African connection

So, Prime Minister Narendra Modi has now turned his attention to Africa, a continent with which we share a lot besides Mahatma Gandhi and the Indian diaspora.

African connection

Trade between Africa and India can be maximised with more initiatives. In the run-up to the third India-Africa Summit, the Commerce and Industry Minister, Nirmala Sitharaman, addresses the India-Africa Trade Ministers’ meeting in New Delhi recently. PTI

Surendra Kumar

So, Prime Minister Narendra Modi has now turned his attention to Africa, a continent  with which we share a lot besides Mahatma Gandhi and the Indian diaspora. Understandably, the third India-Africa Summit is being organised with clockwork efficiency in Modi's mega style with lavish hospitality, a lot of colour and fascinating pageantry. Of course, India is also keeping a keen eye on serious and substantial discussions and negotiations about trade, business and investment and possible collaborations on global issues. To claim that the primary objective of this summit is to help Africa to accelerate its economic development is, rather, patronising.

It's not a secret that Africa, with a population of  1.1 billion (2013), and an estimated GDP of $3.7 trillion, is a hugely resource-rich continent with a diverse economic growth pattern. Some countries have been growing fast and have embraced the democratic process, while others have witnessed bloody conflicts and economic devastation. Not only China but the US and the EU too have been exploring the African continent for years. India has a relatively modest foothold in Africa; India's bilateral trade with Africa has touched  $72 billion, as against the bilateral trade of $220 billion with China; India Inc has invested around $30-35 billion in Africa. Besides, initiating Enet for connectivity, tele-medicines and tele-education and helping in fighting the scourge of HIV and AIDs, India had set up numerous technology and IT centres in various countries to help in capacity building. About 24,000 scholarships have also been offered. With the Chinese economy slowing down and the  Euro zone still not out woods, this Summit offers India a golden opportunity for upping its relations with Africa for mutual benefit. The three-day-long extravaganza should, to a large extent, address widely shared sentiment in African countries that India doesn't take them seriously and very few African Heads of State get invited. By getting representation from 54 African nations, India has stolen a small march over the China-Africa Summit organised in 2005 in Beijing, which was attended by 42 African Presidents/Prime ministers.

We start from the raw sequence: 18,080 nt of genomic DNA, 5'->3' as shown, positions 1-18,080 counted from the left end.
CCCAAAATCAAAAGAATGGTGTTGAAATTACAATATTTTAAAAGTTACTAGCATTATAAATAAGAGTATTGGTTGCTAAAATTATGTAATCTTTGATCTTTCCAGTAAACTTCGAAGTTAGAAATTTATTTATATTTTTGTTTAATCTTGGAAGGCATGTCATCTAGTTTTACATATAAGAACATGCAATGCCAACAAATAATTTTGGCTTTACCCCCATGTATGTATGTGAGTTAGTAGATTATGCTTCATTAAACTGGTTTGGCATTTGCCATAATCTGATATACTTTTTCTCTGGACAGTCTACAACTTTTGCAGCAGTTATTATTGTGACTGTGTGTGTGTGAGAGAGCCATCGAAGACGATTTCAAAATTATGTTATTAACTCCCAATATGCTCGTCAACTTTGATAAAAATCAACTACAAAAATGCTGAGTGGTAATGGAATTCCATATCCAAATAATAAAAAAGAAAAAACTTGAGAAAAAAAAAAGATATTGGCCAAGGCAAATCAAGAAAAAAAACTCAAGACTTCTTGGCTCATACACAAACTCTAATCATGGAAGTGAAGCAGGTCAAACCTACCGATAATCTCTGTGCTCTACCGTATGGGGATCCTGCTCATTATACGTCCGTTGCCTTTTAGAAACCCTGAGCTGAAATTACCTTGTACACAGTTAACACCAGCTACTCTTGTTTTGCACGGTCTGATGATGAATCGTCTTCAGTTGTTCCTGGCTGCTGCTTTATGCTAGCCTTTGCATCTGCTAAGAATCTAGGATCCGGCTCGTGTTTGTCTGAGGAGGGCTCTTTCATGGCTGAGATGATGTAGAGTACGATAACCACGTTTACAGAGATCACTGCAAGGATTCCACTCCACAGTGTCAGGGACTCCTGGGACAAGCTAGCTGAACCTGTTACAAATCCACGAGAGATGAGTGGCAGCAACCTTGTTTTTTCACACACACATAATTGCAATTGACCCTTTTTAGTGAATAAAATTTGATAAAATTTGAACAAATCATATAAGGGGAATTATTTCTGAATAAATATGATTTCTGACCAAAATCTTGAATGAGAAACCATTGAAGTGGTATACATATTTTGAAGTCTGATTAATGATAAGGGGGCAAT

Though the Marwari and Gujarati businessmen were disliked and resented by the local population in many African countries in the 1970s and the 1980s, now there is a feeling of disillusionment against the Chinese, who are viewed as exploitative. India can expand its bilateral trade with Africa five-fold in the next 10 years if it's able to compete against the Chinese, the American and the European companies. It can project herself as more reliable, less exploitative and more willing to customise services and products according to local needs. The one-size-fits-all approach cannot be a rewarding strategy in Africa; India must calibrate its approach as circumstances on the ground warrant in different countries. South Africa, Nigeria, Sudan, Southern Sudan, Angola, Libya, Kenya, Mozambique, Egypt, Tanzania, Uganda, Botswana and Morocco have been major trading partners of India. Namibia, Niger, Malawi, South Africa and Madagascar are top exporters of uranium to India. Both, Reliance Industries and Essar Energy have been bidding in Zambia, Malawi, Botswana, Namibia and Tanzania. ONGC Videsh and IOC have invested in Southern Sudan,Nigeria, Libya, Mozambique and Egypt.